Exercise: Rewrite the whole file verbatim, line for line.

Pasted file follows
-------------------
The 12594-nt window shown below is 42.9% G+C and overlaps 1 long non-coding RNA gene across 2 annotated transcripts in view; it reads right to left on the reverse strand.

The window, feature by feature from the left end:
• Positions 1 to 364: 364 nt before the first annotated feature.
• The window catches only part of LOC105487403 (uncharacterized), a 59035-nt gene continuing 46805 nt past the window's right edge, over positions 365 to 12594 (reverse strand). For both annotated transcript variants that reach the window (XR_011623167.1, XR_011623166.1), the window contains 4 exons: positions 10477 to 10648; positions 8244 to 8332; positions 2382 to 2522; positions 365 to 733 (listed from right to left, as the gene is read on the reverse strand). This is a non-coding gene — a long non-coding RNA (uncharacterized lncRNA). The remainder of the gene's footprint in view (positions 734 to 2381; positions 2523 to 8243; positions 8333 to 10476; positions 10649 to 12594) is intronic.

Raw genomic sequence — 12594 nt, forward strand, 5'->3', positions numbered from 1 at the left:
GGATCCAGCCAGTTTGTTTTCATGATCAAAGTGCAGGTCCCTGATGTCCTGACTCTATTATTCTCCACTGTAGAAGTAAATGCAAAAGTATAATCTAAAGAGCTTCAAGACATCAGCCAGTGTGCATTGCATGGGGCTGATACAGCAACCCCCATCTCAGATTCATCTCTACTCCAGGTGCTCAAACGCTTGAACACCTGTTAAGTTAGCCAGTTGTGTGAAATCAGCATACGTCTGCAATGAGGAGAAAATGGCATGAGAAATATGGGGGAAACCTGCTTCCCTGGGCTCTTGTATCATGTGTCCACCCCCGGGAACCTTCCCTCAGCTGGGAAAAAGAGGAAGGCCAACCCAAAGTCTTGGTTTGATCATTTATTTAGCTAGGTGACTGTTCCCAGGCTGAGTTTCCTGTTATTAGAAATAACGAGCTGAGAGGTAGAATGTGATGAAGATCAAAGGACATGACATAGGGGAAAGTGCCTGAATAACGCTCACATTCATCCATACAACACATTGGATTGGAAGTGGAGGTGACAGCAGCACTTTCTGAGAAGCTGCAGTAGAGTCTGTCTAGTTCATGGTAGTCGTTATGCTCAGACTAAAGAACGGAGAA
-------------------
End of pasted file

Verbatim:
The 12594-nt window shown below is 42.9% G+C and overlaps 1 long non-coding RNA gene across 2 annotated transcripts in view; it reads right to left on the reverse strand.

The window, feature by feature from the left end:
• Positions 1 to 364: 364 nt before the first annotated feature.
• The window catches only part of LOC105487403 (uncharacterized), a 59035-nt gene continuing 46805 nt past the window's right edge, over positions 365 to 12594 (reverse strand). For both annotated transcript variants that reach the window (XR_011623167.1, XR_011623166.1), the window contains 4 exons: positions 10477 to 10648; positions 8244 to 8332; positions 2382 to 2522; positions 365 to 733 (listed from right to left, as the gene is read on the reverse strand). This is a non-coding gene — a long non-coding RNA (uncharacterized lncRNA). The remainder of the gene's footprint in view (positions 734 to 2381; positions 2523 to 8243; positions 8333 to 10476; positions 10649 to 12594) is intronic.

Raw genomic sequence — 12594 nt, forward strand, 5'->3', positions numbered from 1 at the left:
GGATCCAGCCAGTTTGTTTTCATGATCAAAGTGCAGGTCCCTGATGTCCTGACTCTATTATTCTCCACTGTAGAAGTAAATGCAAAAGTATAATCTAAAGAGCTTCAAGACATCAGCCAGTGTGCATTGCATGGGGCTGATACAGCAACCCCCATCTCAGATTCATCTCTACTCCAGGTGCTCAAACGCTTGAACACCTGTTAAGTTAGCCAGTTGTGTGAAATCAGCATACGTCTGCAATGAGGAGAAAATGGCATGAGAAATATGGGGGAAACCTGCTTCCCTGGGCTCTTGTATCATGTGTCCACCCCCGGGAACCTTCCCTCAGCTGGGAAAAAGAGGAAGGCCAACCCAAAGTCTTGGTTTGATCATTTATTTAGCTAGGTGACTGTTCCCAGGCTGAGTTTCCTGTTATTAGAAATAACGAGCTGAGAGGTAGAATGTGATGAAGATCAAAGGACATGACATAGGGGAAAGTGCCTGAATAACGCTCACATTCATCCATACAACACATTGGATTGGAAGTGGAGGTGACAGCAGCACTTTCTGAGAAGCTGCAGTAGAGTCTGTCTAGTTCATGGTAGTCGTTATGCTCAGACTAAAGAACGGAGAA